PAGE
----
´The Gita says: ¶All things are born of action in this world of men·. They are paying the price of past deeds.µ ´And so, if they are getting what they deserve, do you think we may contentedly leave them to it?µ ´Yes, but then you will lose an opportunity to act for the purification of your own lower nature.µ He seemed to be saying that the poor were there for rest of us to practise our virtues on, or not, as we pleased. One day we were walking together out to the riverside park. We had been discussing the New Testament and Swamiji had said that he would show me a perspective on it that I had not had before. He invited me to read it and then present him with questions. On the way to the park we passed a woman who was lying by the side of the road in the shade of a high wall. She was skeletal and she was groaning. She could not move. Her clothes were in disarray. I looked at her and swore. ´My Christ, look. Isn·t that lovely?µ ´I see you have some irony in you.µ Swamiji sounded as if he had just learned the word ¶irony· the day before and was trying it out. ´I thought you would have known that by now.µ
´Perhaps it is a quality in all men of your race. I have read it so.µ Maybe he felt I was sneering at India and so he was jibing at Ireland in return. ´Perhaps it is.µ A beggar passed close to us with a pan in his hand and I, feeling uneasy about not taking responsibility for the woman, gave him all the coins I had. But Swamiji had not eased his step so I had to trot to catch up with him. We sat in the park by the river. ´Now what are your questions?µ ´I have no questions.µ ´Very well. I thought you had wanted my help in understanding the Bible, but it seems that I have been wasting my time.µ ´I·m sorry if you feel that. I think I understand the Gospels well enough.µ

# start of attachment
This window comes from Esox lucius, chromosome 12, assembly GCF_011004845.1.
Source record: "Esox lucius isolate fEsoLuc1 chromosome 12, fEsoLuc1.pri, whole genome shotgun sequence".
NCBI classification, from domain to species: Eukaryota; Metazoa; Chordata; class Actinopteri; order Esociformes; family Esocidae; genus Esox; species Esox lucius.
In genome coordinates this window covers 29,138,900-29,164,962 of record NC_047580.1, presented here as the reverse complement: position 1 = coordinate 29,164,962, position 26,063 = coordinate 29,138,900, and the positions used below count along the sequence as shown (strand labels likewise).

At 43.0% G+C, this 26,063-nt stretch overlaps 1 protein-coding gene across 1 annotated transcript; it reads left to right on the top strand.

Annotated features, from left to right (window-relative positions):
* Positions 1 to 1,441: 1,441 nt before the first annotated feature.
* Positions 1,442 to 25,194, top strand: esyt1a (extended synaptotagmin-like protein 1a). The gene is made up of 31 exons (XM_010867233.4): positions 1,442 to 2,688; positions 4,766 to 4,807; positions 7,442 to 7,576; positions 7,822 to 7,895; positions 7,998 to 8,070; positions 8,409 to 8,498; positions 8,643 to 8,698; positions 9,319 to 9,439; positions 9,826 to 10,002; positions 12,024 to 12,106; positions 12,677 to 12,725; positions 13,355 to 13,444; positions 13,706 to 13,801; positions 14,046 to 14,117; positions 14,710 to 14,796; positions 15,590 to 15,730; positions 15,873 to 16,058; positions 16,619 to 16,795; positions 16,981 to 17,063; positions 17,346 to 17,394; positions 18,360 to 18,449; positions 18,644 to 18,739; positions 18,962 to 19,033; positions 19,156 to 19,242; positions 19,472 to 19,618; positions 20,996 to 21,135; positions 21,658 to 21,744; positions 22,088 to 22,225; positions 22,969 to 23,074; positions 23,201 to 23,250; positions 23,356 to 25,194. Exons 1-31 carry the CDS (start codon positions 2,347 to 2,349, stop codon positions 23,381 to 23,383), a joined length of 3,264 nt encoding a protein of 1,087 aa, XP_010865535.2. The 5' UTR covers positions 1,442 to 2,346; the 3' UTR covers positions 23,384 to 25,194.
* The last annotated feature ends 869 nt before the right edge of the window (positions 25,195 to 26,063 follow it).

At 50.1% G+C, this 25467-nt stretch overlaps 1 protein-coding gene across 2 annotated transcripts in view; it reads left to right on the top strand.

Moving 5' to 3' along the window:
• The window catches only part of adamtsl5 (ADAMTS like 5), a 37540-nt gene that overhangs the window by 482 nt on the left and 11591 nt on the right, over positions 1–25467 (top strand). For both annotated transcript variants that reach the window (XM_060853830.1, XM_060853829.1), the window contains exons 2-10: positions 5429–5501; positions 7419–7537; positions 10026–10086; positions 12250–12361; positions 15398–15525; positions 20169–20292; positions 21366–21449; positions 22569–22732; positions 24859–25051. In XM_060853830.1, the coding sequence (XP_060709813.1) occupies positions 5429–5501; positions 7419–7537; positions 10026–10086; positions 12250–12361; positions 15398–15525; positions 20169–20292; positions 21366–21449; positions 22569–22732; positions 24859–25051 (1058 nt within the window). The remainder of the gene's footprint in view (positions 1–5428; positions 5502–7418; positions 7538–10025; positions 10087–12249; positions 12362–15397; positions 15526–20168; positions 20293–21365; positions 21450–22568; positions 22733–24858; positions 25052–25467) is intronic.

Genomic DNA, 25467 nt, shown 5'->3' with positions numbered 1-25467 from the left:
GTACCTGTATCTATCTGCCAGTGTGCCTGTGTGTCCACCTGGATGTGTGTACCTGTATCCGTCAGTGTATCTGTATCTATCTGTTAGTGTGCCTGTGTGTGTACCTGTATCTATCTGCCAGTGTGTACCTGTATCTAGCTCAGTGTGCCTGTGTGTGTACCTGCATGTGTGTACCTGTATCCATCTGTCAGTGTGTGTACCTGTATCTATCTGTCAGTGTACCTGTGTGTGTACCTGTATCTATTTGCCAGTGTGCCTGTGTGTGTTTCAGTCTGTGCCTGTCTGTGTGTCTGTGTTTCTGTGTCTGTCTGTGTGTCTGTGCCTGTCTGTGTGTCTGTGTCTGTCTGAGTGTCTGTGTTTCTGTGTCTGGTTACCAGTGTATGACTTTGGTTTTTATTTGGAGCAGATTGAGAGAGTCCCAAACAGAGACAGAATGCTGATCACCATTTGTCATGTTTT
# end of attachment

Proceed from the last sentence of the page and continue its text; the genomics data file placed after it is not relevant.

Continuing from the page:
We walked back. I parted with him when we reached the road and walked to Kashmiri Gate to a bookshop. I tried to concentrate on books to persua de myself that I wasn·t fretting about the woman dying by the roadside. If I admitted that, I would have to take action, and I didn·t know what action to take. I was afraid that if I helped one starving beggar I would become responsible for them all. I would never be able to walk past another again, and then I would have no time for anything else. It was easier to try to imagine that I had a right to ignore them and let them die but instead I bought fruit and brought it to her, determined not to be completely heartless. She was still groaning. I could see that she was emaciated with an awful ugliness of skin drawn taut around her skull. I wondered how long she had to live. I tried to give her some bananas. I peeled and broke one and raised it to her mouth, but her lips and tongue were dry and she couldn·t bite or swallow. Two schoolboys joined me and bent over her. A woman walking past stopped to watch. So there were enough people willing to help if someone took an initiative. The dying woman spoke in mumbled Hindi but I could not understand her. The boys translated the weak sounds into more explicit Hindi, but I could not understand them either. I felt helpless. Swamiji would be wondering where I was.